How Much Credit Do You Need?

In the past few days, I’ve seen a lot of discussions centered around author credits in themes and plugins. Part of these discussions center around this particular guideline in the plugin repository:

The plugin must not embed external links on the public site (like a “powered by” link) without explicitly asking the user’s permission.

Themes on the other hand don’t have this as a guideline.

No hidden, paid or sponsored links in the theme. Links back to the author’s site are fine.

This has led me to do a little experiment. Download one theme and plugin from the repositories and see how many times I am told who created the theme or plugin. First up, the Atahualpa theme.

On the theme page for Atahualpa, I’m told that the authors name is bytesforall and the name links to that users profile. The theme page also has links to the authors homepage and the theme homepage.

So right off the bat, I know who has created this theme with links to the authors defined homepage and the theme homepage which are different urls. Now I’ll install it to see who created it.

After installing the theme, I have to browse to the Themes section of the WordPress back-end in order to activate it. On this page, I see the name of the theme, the version and once again, the authors name which links to their forum. While configuring this particular theme, they have taken the options page to the next three levels with over 200 different things to configure. At any rate, I’m once again told where I can get support on their own forum with links to donate to the author. On the front-end of the website, within the footer, I see the following text: Powered by WordPress & the Atahualpa Theme by BytesForAll. Discuss on our WP Forum the theme name links back to the theme homepage and BytesForAll links back to the authors website with an additional link to the forum. Of course, this all shows up in the source code as well.

For this particular theme, there are four different places that tell me who created the theme.

Now let’s take a look at one of my favorite plugins, Exclude Pages. The plugin page tells me the authors name of the plugin which also links to the users profile. There is also a link to the authors homepage and a link to the plugin homepage.

While browsing the plugin management section of the WordPress back-end I get to see the name of the plugin while also seeing the authors name which links to his own website. This plugin is pretty conservative compared to other plugins dealing with credit links. In fact, Exclude Pages is an excellent example as to how all plugins should behave when it comes to credits. The information I need to know is in the two spots that should have that information. Not in my source code, not in my footer or some other place.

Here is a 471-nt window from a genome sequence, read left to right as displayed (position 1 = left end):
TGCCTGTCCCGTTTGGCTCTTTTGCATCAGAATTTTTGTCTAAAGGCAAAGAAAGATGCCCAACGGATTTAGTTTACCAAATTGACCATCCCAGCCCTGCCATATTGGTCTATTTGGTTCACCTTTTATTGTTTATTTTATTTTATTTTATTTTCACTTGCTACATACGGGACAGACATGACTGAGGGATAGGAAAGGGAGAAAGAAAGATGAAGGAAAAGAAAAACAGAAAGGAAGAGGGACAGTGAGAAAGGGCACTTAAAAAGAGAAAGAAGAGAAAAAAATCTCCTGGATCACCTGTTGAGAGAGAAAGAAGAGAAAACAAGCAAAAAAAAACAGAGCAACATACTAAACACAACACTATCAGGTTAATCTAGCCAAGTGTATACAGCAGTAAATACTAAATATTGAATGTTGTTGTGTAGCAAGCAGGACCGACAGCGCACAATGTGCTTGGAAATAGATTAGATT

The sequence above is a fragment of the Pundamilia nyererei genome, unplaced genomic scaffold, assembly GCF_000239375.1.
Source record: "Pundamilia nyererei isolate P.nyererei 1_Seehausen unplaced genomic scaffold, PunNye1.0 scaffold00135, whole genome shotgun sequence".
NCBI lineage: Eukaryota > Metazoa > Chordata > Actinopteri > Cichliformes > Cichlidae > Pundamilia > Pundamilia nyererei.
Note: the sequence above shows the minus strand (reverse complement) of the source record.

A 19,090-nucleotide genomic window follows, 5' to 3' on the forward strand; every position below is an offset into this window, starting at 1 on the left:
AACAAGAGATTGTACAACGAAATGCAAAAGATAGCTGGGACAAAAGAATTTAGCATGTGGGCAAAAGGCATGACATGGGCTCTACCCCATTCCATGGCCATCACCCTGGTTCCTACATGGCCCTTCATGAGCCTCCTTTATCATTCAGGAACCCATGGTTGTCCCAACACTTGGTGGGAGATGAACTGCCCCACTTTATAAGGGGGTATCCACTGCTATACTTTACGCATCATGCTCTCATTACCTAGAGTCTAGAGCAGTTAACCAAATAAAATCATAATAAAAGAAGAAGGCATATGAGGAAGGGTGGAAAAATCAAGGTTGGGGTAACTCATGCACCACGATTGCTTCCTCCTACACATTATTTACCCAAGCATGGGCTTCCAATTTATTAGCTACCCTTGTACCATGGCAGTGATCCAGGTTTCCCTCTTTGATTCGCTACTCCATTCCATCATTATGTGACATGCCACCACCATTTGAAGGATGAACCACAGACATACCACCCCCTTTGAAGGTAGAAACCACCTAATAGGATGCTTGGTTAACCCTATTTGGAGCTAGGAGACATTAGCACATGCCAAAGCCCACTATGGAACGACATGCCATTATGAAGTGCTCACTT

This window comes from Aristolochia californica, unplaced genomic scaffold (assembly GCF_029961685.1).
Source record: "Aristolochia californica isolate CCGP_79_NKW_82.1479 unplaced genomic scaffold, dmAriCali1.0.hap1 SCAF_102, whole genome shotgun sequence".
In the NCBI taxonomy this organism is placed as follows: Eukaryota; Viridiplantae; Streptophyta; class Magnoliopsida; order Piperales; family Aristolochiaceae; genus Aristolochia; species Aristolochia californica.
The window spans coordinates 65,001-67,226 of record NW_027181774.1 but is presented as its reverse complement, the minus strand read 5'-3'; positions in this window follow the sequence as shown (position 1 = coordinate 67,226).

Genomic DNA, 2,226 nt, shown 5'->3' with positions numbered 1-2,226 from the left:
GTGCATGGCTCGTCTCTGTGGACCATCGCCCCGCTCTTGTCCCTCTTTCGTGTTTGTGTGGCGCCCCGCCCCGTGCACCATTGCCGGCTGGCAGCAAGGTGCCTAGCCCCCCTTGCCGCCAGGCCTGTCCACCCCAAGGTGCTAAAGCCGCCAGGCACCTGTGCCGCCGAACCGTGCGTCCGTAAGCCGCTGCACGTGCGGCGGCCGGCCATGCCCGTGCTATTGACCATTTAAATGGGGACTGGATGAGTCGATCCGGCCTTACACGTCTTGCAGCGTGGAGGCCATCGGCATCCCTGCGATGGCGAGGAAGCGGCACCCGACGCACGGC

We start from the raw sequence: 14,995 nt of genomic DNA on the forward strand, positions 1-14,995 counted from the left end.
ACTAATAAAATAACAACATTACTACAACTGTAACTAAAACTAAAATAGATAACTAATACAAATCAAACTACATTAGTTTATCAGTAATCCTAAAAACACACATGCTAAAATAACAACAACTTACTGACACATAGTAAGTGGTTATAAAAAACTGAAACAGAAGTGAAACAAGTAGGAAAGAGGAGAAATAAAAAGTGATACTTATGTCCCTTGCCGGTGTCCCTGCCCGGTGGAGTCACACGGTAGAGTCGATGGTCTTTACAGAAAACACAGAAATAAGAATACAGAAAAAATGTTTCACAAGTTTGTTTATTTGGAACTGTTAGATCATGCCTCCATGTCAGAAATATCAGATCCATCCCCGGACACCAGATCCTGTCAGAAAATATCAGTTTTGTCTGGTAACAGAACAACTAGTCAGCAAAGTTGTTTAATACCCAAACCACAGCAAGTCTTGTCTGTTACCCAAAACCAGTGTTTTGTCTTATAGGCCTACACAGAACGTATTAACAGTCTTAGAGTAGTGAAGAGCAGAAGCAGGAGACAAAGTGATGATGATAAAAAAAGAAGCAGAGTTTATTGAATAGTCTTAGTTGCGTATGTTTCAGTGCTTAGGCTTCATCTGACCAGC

Conclusion:

Obviously, each plugin and theme is going to produce different results but as I’ve shown, there are plenty of areas that show who created the plugin or theme without placing links on the front-end of my site. I think the theme is deserving of having a credit link in the footer of the site although Atahualpa is a bit extreme with three different links. What I don’t like are plugins which need to tell me in every place within the back and front-end of WordPress Hey, You’re Using So And So By Bla Bla with a link to the authors site. There are two distinct places where this information is meant to be. The actual page for the theme or plugin on the repository and the theme/plugin management pages in the back-end of WordPress. There is no reason to have links on the front-end of the site in the footer, sidebar or wherever. If a plugin does its job and does it well, I’m most likely going to tell others about it, write a review about it, put a link to it on twitter, etc. I’m pretty sure all of these measures of advertising and press are much more effective than just a dumb link in the footer of my website. Let the plugin speak for itself.

One thing I’m fine with is plugins inserting a little plug (pun intended) to themselves within the source of the site. I’d prefer the plugs to be the title of the plugin with the author name instead of website URLs of the authors website. In fact, I’ve discovered some cool plugins running on sites this way. This is also acceptable for Guideline 4 of the plugin repository.

So I go back to my original question, as a plugin or theme author, how much credit do you really need?

Who is Jeff Chandler


Jeff Chandler is a WordPress guy in the buckeye state. Contributing writer for WPTavern. Have been writing about WordPress since 2007. Host of the WordPress Weekly Podcast.

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